the dividend process \(\pi _u\) is a deterministic function \(\pi (u,S_u)\) of

*u*and \(S_u\), Lipschitz continuous in \(S_u\);the rates \(r,f^\pm ,c^\pm ,\lambda ^I,\lambda ^C\) are deterministic bounded functions of time;

the rate \(h_t\) is a deterministic function of time, and does not depend on the sign of

*H*, namely \(h^+=h^-\), hence there is only one rate relative to the repo market of assets;the collateral process is a fraction of the process \(\widetilde{V}_{u}\), namely \(C_u=\alpha _u\widetilde{V}_{u}\), where \(0\le \alpha _u\le 1\) is a function of time;

the close-out value \(\epsilon _t\) is equal to \(\widetilde{V}_t\) (this adds a source of nonlinearity with respect to choosing a risk-free closeout, see for example [6] and [5]);

the diffusion coefficient \(\sigma (t,S_t)\) of the underlying dynamic is Lipschitz continuous, uniformly in time, in \(S_t\);

we consider a delta-hedging strategy, and to this extent we choose \(\widetilde{H}_t=S_t\frac{Z_t}{\sigma (t,S_t)}\); this reasoning derives from the fact that if we suppose \(\widetilde{V}_t=V(t,S_t)\) with \(V(\cdot ,\cdot )\in C^{1,2}\) applying Ito’s formula and comparing it with Eq. (12), we have that \(\sigma (t,S_t)\partial _SV(t,S_t)=Z_t\).

^{2}

### Theorem 1

*T*]:

*K*such that

\(\sigma (t,x)^2\ge \frac{1}{K}\);

\(|f(t,x,y,z)-f(t,x',y',z')|+|g(x)-g(x')|\le K(|x-x'|+|y-y'|+|z-z'|)\);

\(|f(t,0,0,0)|+|g(0)|\le K\);

*classical*(i.e. \(C^{1,2}\)) solution to the following semilinear PDE

*B*(

*t*,

*s*,

*v*,

*z*) is not Lipschitz continuous in

*s*because of the hedging term. But, since the hedging term is linear in \(Z_t\) we can move it from the drift of the backward equation to the drift of the forward one. More precisely consider the following:

### Theorem 2

### Proof

*s*by assumption. The \(\theta \) term and the \((f_t(\alpha _t-1)-\lambda _t-c_t\alpha _t)v\) term are continuous and piece-wise linear, hence Lipschitz continuous and this concludes the proof.

Note that the *S*-dynamics in (16) has the repo rate *h* as drift. Since in general *h* will depend on the future values of the deal, this is a source of nonlinearity and is at times represented informally with an expected value \(\mathbb {E}^h\) or a pricing measure \(\mathbb {Q}^h\), see for example [5] and the related discussion on operational implications for the case \(h=f\).

### Theorem 3

(Solution to the Valuation Equation) Let \(S_t\) be the solution to Eq. (18) and *u*(*t*, *s*) the classical solution to Eq. (17). Then the process \((S_t,u(t,S_t),\sigma (t,S_t)\partial _su(t,S_t))\) is the unique solution to Eq. (13).

### Proof

\(|\mu (t,x)-\mu (t,x')|+|\sigma (t,x)-\sigma (t,x')|\le K|x-x'|\)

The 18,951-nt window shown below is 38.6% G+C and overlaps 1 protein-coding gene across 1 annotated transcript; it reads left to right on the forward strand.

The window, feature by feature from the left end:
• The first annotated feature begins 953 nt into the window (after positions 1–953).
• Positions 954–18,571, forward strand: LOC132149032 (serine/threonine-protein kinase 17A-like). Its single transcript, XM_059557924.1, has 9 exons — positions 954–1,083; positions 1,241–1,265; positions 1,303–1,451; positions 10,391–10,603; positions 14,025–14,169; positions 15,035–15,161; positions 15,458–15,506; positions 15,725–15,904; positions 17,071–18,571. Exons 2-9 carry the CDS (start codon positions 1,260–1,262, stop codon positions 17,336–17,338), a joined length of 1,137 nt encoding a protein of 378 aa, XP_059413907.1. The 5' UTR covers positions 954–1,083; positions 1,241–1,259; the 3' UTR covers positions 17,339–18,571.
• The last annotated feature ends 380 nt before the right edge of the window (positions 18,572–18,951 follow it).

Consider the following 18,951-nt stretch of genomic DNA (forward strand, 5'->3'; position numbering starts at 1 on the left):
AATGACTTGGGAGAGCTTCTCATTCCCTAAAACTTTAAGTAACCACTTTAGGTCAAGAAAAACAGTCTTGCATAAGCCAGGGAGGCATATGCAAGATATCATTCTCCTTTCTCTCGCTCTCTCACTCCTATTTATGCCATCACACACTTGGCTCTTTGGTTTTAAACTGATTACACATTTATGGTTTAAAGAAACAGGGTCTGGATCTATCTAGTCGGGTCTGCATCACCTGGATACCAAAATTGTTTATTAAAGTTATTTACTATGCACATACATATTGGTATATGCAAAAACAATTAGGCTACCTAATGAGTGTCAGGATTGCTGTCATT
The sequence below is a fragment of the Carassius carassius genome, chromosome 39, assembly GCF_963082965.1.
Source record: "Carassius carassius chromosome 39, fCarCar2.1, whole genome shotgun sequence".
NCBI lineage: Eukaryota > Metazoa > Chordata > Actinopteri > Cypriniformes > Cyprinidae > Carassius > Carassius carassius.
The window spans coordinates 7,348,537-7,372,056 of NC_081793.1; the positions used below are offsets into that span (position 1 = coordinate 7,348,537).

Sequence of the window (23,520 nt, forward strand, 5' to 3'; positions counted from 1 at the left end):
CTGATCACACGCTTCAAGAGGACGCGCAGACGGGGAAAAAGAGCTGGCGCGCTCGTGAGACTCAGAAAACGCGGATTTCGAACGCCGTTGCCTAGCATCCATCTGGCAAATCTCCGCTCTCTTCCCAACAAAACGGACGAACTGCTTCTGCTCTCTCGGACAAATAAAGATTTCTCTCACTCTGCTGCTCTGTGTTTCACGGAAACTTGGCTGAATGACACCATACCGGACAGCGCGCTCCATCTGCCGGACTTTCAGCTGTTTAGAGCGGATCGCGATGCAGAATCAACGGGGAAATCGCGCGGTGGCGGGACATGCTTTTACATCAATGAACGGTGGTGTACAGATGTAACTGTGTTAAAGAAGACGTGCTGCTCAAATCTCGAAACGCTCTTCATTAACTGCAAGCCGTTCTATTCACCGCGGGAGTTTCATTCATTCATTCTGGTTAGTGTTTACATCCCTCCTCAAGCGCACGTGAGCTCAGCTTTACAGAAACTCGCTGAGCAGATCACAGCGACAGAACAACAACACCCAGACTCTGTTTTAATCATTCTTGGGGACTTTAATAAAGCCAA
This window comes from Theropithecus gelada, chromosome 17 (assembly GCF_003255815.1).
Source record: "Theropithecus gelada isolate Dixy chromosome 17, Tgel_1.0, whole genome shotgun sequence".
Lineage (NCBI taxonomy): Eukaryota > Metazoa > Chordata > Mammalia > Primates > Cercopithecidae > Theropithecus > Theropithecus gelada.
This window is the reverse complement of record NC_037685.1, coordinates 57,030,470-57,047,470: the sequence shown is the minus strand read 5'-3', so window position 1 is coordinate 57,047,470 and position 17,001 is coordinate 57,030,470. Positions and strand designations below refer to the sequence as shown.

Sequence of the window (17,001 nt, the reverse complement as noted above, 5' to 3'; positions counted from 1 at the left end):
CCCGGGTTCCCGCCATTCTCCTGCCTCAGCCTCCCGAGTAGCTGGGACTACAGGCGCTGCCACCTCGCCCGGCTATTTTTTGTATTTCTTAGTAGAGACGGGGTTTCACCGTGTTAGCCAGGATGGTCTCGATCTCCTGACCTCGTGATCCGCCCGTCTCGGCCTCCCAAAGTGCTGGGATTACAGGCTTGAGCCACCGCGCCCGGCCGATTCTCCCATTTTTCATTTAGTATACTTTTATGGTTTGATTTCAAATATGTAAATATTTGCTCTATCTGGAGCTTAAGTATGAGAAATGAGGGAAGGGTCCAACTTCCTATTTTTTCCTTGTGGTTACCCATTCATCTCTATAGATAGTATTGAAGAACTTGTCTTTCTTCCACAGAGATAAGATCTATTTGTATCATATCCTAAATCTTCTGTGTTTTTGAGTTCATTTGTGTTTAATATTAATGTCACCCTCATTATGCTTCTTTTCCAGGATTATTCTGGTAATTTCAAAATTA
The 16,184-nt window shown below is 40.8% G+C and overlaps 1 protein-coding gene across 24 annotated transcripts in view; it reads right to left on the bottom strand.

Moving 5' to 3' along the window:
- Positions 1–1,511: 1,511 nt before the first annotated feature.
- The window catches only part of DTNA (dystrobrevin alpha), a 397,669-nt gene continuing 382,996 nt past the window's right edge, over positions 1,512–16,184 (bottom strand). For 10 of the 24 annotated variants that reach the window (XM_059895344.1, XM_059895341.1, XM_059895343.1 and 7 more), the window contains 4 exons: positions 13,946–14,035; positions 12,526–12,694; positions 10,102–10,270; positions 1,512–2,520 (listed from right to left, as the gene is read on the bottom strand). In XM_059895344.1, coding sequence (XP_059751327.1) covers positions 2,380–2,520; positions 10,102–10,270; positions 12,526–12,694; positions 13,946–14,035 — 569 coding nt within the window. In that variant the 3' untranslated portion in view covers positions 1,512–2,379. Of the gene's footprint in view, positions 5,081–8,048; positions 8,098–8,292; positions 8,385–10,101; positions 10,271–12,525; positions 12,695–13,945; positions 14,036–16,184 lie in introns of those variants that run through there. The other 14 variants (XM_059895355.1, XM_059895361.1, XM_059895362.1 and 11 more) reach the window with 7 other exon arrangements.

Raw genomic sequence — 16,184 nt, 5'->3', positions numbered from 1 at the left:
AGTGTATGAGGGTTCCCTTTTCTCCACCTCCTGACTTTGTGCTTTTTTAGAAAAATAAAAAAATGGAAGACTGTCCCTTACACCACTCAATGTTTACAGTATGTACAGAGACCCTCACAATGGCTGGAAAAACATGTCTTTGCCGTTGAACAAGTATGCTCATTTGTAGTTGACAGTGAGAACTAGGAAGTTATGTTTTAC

\(|\mu (t,x)|+|\sigma (t,x)|\le K(1+|x|)\)

\(|f(t,x,y,z)-f(t,x,y',z')|\le K(|y-y'|+|z-z'|)\)

\(|g(x)|+|f(t,x,0,0)|\le K(1+|x|^p)\)

*y*and

*z*we can verify that Eq. (13) satisfies the above-mentioned assumptions and hence has a unique solution.

### Remark 4

Since we proved that \(V_t=u(t,S_t)\) with \(u(t,s)\in C^{1,2}\), the reasoning we used, when saying that \(\widetilde{H}_t=S_t\frac{Z_t}{\sigma (t,S_t)}\) represented choosing a delta-hedge, it is actually more than a heuristic argument.

Moreover, since (17) does not depend on the risk-free rate \(r_t\) so we can state the following:

### Theorem 4

(Invariance Theorem) If we are under the assumptions at the beginning of Sect. 4 and we assume that we are backing our deal with a delta hedging strategy, then the price \(V_t\) can be calculated via the semilinear PDE (17) and does *not* depend on the risk-free rate *r*(*t*).

This invariance result shows that even when starting from a risk-neutral valuation theory, the risk-free rate disappears from the nonlinear valuation equations. A discussion on consequences of nonlinearity and invariance on valuation in general, on the operational procedures of a bank, on the legitimacy of fully charging the nonlinear value to a client, and on the related dangers of overlapping valuation adjustments is presented elsewhere, see for example [3, 5] and references therein.

## Footnotes

## Notes

### Acknowledgements

The opinions here expressed are solely those of the authors and do not represent in any way those of their employers. We are grateful to Cristin Buescu, Jean-François Chassagneux, François Delarue, and Marek Rutkowski for helpful discussion and suggestions that helped us improve the paper. Marek Rutkowski and Andrea Pallavicini visits were funded via the EPSRC Mathematics Platform grant EP/I019111/1.

The KPMG Center of Excellence in Risk Management is acknowledged for organizing the conference “Challenges in Derivatives Markets - Fixed Income Modeling, Valuation Adjustments, Risk Management, and Regulation”.